University of Twente Student Theses


Upper body teleoperation of a humanoid robot (avatar)

Kochetov, V. (2021) Upper body teleoperation of a humanoid robot (avatar).

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Abstract:As part of the ANA XPRIZE competition, the i-Botics group develops a telerobotic system to operate the humanoid robot EVE and create the feeling for the human operator of being present in a different environment. Telerobotic systems enable controlling robotics remotely and transferring the human operator's physical and mental capabilities to a geographically different location. This graduation project aims to develop the possibility of controlling the upper body posture of the humanoid robot over distance and in real-time. The project also includes research into communicating information in social contexts in relation to the upper body posture. After background research and analysis of suitable motion capture hardware, the robot’s motion capabilities, different motion mapping strategies, and possibilities of conveying human-like and social behavior in Telerobotics, concepts were developed and realized. In order to map the motion, a data-driven approach using Adaptive Neuro-Fuzzy interference systems (ANFIS) and direct angle mapping using the rotational position of the human chest applied to the hip joints of the robot were developed and assessed. An Xsens suit was used for motion capture. Literature research has shown that a valuable addition to conveying human-like behavior in Telerobotics are secondary actions, such as breathing, which is created and combined with the motion mapping algorithm. The performance of the two motion mapping algorithms is compared based on simulation results and plots of human orientation vs. produced robot orientation. It can be concluded that the direct angle mapping approach involves less complexity and also performs slightly better than the ANFIS approach. There is, however, no visual difference. The performance of the breathing animation is tested in integration with the motion mapping algorithm and shows decent performance but has the pitfall of blocking real-time motion mapping. As future work, it is particularly suggested to conduct user tests to evaluate the effectiveness of the breathing animation and integrate the developed motion mapping into the existing system of the i-Botics group.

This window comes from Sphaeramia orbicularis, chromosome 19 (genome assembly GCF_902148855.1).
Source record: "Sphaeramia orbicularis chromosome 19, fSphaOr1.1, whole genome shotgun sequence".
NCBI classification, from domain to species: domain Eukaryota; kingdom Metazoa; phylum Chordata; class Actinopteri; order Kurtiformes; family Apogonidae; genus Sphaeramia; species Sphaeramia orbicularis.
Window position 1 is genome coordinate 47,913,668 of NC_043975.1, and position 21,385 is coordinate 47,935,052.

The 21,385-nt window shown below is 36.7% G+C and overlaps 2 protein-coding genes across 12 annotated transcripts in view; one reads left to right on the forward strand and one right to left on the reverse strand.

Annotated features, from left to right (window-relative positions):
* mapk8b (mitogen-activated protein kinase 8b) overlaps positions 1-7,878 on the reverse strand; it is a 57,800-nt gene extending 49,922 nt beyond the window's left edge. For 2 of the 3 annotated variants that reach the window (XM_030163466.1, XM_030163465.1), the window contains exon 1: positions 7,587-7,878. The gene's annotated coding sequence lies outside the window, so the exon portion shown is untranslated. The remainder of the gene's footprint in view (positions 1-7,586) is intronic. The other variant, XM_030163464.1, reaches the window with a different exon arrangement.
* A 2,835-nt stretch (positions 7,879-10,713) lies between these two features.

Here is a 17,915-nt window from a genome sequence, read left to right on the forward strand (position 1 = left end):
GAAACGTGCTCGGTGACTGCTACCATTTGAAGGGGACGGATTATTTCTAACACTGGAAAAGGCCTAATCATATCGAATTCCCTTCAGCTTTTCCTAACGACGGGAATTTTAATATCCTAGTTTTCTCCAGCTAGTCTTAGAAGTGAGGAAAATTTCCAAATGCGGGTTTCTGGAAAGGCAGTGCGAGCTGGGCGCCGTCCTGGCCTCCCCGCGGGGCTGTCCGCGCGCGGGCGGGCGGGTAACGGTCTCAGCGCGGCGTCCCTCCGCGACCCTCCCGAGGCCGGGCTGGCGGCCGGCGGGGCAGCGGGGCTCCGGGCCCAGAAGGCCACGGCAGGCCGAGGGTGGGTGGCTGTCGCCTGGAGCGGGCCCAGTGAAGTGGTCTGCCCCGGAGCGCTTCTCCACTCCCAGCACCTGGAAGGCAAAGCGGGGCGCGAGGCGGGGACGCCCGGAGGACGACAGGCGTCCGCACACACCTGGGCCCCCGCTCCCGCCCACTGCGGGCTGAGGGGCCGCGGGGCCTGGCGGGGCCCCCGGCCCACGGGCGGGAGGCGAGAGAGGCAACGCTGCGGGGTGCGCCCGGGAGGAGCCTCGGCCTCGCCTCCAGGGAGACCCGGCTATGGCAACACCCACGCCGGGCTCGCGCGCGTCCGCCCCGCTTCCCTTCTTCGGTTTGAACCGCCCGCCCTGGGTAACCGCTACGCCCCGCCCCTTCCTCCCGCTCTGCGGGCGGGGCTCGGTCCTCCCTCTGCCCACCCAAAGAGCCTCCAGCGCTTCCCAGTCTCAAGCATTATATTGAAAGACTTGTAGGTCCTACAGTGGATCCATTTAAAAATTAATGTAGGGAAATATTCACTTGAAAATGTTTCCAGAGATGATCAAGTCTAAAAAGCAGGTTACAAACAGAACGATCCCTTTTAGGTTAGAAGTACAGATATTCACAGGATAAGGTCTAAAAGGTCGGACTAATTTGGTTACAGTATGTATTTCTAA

Item Type:Essay (Bachelor)
Faculty:EEMCS: Electrical Engineering, Mathematics and Computer Science
Programme:Creative Technology BSc (50447)
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